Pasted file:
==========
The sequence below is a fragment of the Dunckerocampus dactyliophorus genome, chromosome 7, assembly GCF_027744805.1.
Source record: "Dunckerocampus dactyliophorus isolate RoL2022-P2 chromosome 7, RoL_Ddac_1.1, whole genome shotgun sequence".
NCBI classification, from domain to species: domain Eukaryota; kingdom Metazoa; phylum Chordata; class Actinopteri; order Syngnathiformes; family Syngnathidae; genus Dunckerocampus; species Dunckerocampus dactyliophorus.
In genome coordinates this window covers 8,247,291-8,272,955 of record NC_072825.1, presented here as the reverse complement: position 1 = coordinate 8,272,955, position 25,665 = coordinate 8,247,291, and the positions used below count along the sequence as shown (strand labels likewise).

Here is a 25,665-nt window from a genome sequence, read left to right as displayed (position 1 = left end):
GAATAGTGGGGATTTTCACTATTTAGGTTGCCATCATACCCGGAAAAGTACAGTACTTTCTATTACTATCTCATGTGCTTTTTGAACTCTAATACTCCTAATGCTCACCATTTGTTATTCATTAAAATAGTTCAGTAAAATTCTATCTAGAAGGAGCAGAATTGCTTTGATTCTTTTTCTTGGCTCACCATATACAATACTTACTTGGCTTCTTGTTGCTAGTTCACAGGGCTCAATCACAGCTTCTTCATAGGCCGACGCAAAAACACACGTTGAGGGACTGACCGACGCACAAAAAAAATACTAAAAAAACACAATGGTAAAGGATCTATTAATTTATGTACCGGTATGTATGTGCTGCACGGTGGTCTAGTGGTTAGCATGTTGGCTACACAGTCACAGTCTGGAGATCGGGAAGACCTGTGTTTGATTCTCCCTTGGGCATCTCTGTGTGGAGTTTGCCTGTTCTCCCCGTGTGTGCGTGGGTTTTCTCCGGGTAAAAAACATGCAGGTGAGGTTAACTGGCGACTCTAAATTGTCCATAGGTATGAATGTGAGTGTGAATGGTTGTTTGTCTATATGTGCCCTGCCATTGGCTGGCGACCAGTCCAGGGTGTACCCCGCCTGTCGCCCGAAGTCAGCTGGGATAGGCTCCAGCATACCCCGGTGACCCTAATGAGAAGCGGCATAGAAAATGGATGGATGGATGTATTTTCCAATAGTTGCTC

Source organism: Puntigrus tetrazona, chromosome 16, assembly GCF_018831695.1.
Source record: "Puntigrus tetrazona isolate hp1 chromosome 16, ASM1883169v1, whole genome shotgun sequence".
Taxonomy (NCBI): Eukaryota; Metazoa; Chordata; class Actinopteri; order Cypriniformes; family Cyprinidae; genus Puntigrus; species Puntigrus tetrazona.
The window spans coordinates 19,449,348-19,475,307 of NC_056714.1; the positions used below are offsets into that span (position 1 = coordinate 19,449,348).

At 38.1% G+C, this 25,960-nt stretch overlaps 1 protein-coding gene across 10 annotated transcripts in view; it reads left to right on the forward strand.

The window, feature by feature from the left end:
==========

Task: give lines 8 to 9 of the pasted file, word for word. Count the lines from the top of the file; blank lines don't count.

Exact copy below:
Source record: "Puntigrus tetrazona isolate hp1 chromosome 16, ASM1883169v1, whole genome shotgun sequence".
Taxonomy (NCBI): Eukaryota; Metazoa; Chordata; class Actinopteri; order Cypriniformes; family Cyprinidae; genus Puntigrus; species Puntigrus tetrazona.